if too many levels, programmers can't make us of it anyway because they can't remember the precedence and it's easier to use parens than to look it up; but they will still pay a price when they see someone else's code without parens and they must look it up to parse it custom precedence is perhaps an extreme version of this

if too few levels, programmers must use lots of parens extreme version of this: no infix e.g. lisp

examples and comparisons of precedence in various languages:


partial fn application



and variadic keywords

glob expansion


compile-time conditionals

like C's #ifdef, Nimrod's "when"

destructuring bind

sugar for assignments

e.g. 'x = 3' instead of '(let x 3)


" Let/Const

The ES6 ‘let’ feature is similar to ‘var’, but it aims to simplify the mental model for the variable’s scope. With ‘let’, you can scope variables to blocks of code rather than whole functions. For example:

function f() { let total = 0; let x = 5; for (let x = 1; x < 10; x++) { total += x; } console.log(x); }

f(); outputs 5

Notice how the two ‘let x’ statements do not conflict. This is because the one used in the loop is in a different scope than the one outside of the loop. If we re-wrote this using vars, all ‘x’ vars effectively combine into one, leading to rather confusing output.

function f() { var total = 0; var x = 5; for (var x = 1; x < 10; x++) { total += x; } console.log(x); }

f(); outputs 10 " --

complex l-values or similar

an l-value is the thing on the left of the equals sign in an assignment statements using 'a = b' syntax. e.g. in 'x = 3', the l-value is 'x'.

A complex l-value is when a location must be resolved instead of being immediately given, e.g. "x[2] = 3"

a similar thing is how in Common Lisp you can do (assuming 'behavior' is a property list, that is, a dict/map/hash):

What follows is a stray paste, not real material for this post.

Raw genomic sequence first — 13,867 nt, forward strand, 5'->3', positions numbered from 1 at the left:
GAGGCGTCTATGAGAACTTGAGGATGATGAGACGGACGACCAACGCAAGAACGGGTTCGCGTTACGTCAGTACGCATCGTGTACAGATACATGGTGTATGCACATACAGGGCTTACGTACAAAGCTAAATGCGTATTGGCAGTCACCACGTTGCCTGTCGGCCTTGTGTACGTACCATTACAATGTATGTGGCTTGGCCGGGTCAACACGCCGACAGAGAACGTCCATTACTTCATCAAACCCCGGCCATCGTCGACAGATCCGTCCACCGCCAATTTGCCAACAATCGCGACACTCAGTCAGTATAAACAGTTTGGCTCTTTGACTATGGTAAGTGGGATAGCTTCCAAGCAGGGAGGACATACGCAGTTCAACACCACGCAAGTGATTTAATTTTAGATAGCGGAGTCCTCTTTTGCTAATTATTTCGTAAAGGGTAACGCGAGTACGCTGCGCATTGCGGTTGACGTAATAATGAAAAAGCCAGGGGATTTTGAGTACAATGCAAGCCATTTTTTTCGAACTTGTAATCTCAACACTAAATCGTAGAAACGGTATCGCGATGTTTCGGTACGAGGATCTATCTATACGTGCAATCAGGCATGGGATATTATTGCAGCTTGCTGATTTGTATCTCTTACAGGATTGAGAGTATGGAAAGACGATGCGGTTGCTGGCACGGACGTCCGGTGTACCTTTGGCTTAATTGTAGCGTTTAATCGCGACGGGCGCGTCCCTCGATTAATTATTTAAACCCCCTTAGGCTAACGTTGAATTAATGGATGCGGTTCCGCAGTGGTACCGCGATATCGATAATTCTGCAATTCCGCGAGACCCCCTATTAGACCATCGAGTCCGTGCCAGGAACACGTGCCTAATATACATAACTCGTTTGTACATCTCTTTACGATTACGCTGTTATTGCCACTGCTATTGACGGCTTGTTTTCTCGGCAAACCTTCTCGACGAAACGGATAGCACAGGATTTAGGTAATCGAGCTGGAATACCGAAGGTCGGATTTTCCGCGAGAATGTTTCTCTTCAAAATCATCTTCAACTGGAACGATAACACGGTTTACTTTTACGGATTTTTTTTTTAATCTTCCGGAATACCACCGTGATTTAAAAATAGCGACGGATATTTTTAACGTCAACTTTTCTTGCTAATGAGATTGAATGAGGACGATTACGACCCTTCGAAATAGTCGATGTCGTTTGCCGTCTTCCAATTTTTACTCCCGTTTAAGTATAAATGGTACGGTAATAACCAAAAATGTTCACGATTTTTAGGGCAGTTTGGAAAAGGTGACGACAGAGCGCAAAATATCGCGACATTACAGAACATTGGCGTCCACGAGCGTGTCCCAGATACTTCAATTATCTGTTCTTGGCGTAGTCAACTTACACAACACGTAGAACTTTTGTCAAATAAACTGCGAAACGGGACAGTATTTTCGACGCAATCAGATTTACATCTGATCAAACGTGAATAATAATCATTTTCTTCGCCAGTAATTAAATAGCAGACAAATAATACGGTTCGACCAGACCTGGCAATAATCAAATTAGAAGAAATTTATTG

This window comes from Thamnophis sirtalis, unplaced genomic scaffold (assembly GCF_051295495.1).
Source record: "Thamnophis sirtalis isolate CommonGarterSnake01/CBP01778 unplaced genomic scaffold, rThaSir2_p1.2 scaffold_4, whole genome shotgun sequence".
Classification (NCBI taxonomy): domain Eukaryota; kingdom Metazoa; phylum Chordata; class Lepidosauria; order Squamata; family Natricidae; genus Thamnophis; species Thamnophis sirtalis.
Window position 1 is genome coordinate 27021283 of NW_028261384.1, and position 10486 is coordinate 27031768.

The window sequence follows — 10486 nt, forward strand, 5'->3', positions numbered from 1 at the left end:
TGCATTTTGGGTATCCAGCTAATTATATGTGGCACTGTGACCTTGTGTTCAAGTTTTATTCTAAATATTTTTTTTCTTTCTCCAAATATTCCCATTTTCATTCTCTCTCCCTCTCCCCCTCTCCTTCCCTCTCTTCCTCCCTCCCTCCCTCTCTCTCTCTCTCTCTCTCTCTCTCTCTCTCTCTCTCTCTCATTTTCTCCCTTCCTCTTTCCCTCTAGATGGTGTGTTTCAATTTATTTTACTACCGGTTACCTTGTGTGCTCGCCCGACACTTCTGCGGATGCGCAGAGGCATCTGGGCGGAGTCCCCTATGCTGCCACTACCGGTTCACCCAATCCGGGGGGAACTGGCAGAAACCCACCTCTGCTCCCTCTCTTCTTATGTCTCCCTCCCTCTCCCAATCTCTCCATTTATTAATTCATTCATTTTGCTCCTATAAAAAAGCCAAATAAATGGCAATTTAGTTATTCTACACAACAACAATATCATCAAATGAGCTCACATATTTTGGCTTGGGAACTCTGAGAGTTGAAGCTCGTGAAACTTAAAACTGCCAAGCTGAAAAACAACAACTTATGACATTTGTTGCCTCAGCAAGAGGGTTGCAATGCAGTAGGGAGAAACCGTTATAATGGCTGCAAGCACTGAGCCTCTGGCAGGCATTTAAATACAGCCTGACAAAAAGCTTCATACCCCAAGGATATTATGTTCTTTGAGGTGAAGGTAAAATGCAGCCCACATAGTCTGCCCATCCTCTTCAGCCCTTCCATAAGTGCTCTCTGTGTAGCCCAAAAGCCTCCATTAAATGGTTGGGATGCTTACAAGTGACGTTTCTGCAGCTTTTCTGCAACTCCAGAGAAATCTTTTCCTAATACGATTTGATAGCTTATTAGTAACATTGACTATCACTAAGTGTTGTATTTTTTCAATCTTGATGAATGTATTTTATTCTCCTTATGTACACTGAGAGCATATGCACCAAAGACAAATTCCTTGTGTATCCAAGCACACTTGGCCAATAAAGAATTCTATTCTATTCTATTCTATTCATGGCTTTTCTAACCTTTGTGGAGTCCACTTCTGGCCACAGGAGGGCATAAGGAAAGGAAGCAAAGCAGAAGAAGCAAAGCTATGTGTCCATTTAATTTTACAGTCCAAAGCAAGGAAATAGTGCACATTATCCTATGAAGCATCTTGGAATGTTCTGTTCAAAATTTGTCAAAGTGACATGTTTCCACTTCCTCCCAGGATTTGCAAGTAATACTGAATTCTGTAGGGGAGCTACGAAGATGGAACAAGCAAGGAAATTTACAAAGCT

" (setf (get ’dog ’behavior)

  1. ’(lambda () (wag-tail) (bark))) "

here, instead of resolving (get ’dog ’behavior) to a value immediately, setf takes the LOCATION being read by (get ’dog ’behavior), and then assigns to that location.

expression evaluation order

in C, mostly undefined, except for short-circuit operators

e.g. in C code like "a = b() + c()" can call b() and c() in any order. If they have side effects then this might matter, yet no compiler error is given. However, the evaluation order of a() && b() IS specified.

implicit parameter special variable names

e.g. in bash, $0 is the name of the current script, $1 is the first positional parameter that was passed in, $2 is the second positional parameter, etc

in some languages a similar scheme for special variables for positional parameters is at the function level

blocks as first-class functions

e.g. ruby: ruby blocks

e.g. Apple Swift: blocks e.g. "let sortedCities = sort(cities) { $0 < $1 }"

e.g. Objective C:

(note: goes well with implicit parameter special variable names)

conditionals and assignments

e.g. in C

however this can cause confusion between = and ==:

e.g. in Apple Swift:

" if let indexOfLondon = find(sortedCities, "London") { println("London is city number \(indexOfLondon + 1) in the list") } "

trailing conditionals

e.g. "print 'big' if x > 3"

explicit type conversion

some choices:

"constructor syntax": e.g. String(2) == "2"

"conversion function syntax": conv(2, Int, String)